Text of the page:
- Every year, the HIMSS Conference and Exhibition acts as a barometer for the health IT industry, reflecting the most promising trends and hottest buzzwords capturing the attention of regulators, developers, providers, and consultants.
In 2015, “big data analytics” had just hit the scene as the must-have initiative for healthcare organizations. In 2016, data collection started to morph into data usage, and “population health management” became the term du jour.
This year in Orlando, the excitement centered on the next phase of analytics evolution – and some would say human evolution – which is the promise of real, personalized, and meaningful artificial intelligence.
Machine learning and artificial intelligence have quickly become such popular topics for the vendor community that HIMSS invited IBM President and CEO Ginni Rometty to set the tone for the celebration of healthcare technology.
Not surprisingly, given IBM Watson Health’s explosion of research and development activities over the past two years, her opening keynote address to the 40,000 attendees of the conference centered on the opportunities of the AI age and the benefits that cognitive computing can bring to an industry struggling through a laborious digital revolution.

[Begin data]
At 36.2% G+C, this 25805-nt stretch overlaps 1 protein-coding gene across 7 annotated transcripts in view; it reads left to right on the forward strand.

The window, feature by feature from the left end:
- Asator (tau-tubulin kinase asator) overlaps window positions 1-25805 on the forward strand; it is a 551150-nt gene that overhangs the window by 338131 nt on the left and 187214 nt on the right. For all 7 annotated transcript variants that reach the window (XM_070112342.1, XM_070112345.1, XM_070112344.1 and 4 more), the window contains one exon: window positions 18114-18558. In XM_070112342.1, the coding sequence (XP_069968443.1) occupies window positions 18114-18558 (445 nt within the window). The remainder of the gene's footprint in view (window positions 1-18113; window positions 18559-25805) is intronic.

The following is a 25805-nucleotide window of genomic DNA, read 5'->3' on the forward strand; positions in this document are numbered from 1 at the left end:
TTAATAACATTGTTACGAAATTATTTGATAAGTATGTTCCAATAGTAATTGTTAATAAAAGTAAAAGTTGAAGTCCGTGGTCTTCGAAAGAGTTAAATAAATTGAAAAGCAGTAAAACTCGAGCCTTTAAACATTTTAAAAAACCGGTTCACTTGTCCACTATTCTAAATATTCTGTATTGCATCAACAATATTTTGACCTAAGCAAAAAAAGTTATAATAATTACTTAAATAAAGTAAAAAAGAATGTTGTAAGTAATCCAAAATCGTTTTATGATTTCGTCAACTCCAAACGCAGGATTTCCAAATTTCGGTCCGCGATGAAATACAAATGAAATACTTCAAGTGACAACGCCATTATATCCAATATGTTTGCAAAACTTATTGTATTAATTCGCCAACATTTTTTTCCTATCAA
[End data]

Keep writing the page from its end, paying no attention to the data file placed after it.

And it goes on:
"It’s a profoundly hopeful moment in time,” she said to a packed auditorium on the first full day of the conference. “I think we're in a moment where we can actually transform healthcare. We can reinvent things, and I think it's within our power to change the world for the better."
“Cognitive computing could usher in a golden age – if we shape it wisely. Healthcare can be the leaders for the world to show them how to do that.”
IBM has taken great pains to position itself as one of those leaders, but it isn’t the only venerable tech giant with its eyes on the lucrative healthcare space. Microsoft and Philips also made some big AI announcements at the show, as did Nuance and M*Modal.
Google has been working on deep learning in the healthcare space for some time, and is expanding its reach into the industry by teaming up with FHIR, one of the technologies supporting the flow of big data into repositories that can support large-scale analysis.
Apple has turned its attention to using wearable devices and smart analytics to enhance the consumer health experience, and even Amazon is feeling out the role of AI-driven personal digital assistants like Alexa for home monitoring, hospital care, and other applications.
Dozens of other companies featured AI and machine learning in their HIMSS17 exhibits, as well.
“There’s a land rush around AI right now,” Rometty acknowledged. “It’s the right moment. Healthcare is not a formal system, which has always been the challenge. Companies have never really been products – they’ve been features. But we now have the capability to pull data together.